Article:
03 May 2010, Monday

If there is no road, there is no traffic

With bewilderment, I’ve navigated my way through Turkey, and for as long as I’ve been here people have explained to me, “it’s the Turkish way.”

MOLLY MCGRATH molly@emekdunyasi.net

With bewilderment, I’ve navigated my way through Turkey, and for as long as I’ve been here people have explained to me, “it’s the Turkish way.” Sometimes I’m guided by these insights like they are light towers on a dark, stormy night. In four months, I’ve tried to take in a country and people with a history and political heritage so rich that coming from the U.S., I must constantly remind myself Anatolia is “one of the cradles of civilization.”

Yesterday, on International Workers’ Day, I was given one of those insights. A friend said to me with a grin, as we made our way down Istiklal Caddesi, or Independence Avenue, “You see, it’s the Turkish way. If there is no road, there is no traffic.”

He gestured to the immense police lock-down: tens of thousands of police had been transported into Beyoğlu, the area between the Marmara Sea and the Golden Horn harbour; and they covered an area with a radius of, perhaps, three kilometers.

Two blocks behind us, hundreds of thousands of trade unionists and political activists were rallying inside the fences and police battalions surrounding Taksim Square. In Istanbul, there is a long history of violent repression on May 1, and this year, expectations were the same. Yet, it was a completely peaceful day.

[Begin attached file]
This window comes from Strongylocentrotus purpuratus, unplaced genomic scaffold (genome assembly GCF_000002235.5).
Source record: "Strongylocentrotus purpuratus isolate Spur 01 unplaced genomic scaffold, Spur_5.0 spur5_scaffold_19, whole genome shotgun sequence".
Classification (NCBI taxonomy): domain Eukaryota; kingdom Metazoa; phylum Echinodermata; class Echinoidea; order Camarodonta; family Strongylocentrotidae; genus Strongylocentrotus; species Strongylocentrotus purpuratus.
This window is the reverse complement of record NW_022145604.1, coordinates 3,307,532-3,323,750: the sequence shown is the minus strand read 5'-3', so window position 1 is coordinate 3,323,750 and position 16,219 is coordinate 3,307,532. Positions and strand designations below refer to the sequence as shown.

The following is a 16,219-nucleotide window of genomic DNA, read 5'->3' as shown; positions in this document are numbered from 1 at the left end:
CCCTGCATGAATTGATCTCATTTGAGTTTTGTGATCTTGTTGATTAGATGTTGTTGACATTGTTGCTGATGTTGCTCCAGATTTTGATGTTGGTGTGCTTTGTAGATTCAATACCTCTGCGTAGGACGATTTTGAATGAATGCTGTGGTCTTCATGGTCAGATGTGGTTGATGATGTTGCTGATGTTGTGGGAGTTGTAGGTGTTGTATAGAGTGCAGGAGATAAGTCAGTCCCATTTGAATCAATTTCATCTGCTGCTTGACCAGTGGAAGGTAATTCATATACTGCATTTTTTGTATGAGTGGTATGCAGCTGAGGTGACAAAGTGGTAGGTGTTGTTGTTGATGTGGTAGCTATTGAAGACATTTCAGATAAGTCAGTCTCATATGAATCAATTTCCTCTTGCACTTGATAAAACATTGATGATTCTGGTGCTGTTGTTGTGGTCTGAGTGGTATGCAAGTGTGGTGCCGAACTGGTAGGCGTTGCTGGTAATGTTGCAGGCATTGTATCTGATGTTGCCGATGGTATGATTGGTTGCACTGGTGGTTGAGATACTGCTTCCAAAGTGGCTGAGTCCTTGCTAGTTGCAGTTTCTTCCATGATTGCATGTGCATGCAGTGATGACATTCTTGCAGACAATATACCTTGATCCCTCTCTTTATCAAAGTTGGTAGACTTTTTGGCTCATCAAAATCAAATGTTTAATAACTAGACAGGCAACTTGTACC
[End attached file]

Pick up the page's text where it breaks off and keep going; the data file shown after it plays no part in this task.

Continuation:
However, the Turkish government’s decision to allow unions to march into Taksim Square is the bigger symbol. For more than thirty years, the government has not given trade unions and political activists the road they needed to commemorate the 1977 Taksim Square massacre. The massacre included the deaths of 37 people, and preceded the military coup in 1980. You could say from that time, it’s only gotten worse for Turkey’s labor movement.

Beyond the obvious pubic relations value that the peaceful May 1 commemoration gives the Turkish government, its permission to open Taksim Square shows that if Turkey’s labour movement is given a road for progress, it will make traffic. And without doubt, the labour movement needs more avenues to improve people’s lives.

Turkey’s unions face many other obstacles other than restriction on the freedom to expression. The unemployment rate in the country is at an all-time high, at about 15%. It rose about 35% in the past year, and now more than 3.5 million are unemployed. That doesn’t take into account underemployment and a huge informal sector that consists of many migrants, including the Kurdish, whose resistance movement has been in violent conflict with the Turkish government for more than 20 years. Further, Turkey’s labour laws make it almost impossible to form unions – some of them oddly mirror the U.S.’s. And the list goes on.

In my short time in Turkey, I’ve seen that the labour movement and social movements for democracy and equality are alive and strong. My participation in the march yesterday showed me that again. I just hope that the Turkish government will pave the road for more progress in the future.

Istanbul will host the European Social Forum from July 1-4.  How it is received will be important too, given the region’s geopolitical location. In Greece, the May 1 demonstration turned to police clashing with rioters, due to the country’s economic collapse. And of course, the U.S. is still leading wars in Afghanistan and Iraq.  We’ll see what happens then.

İstanbul - Labour World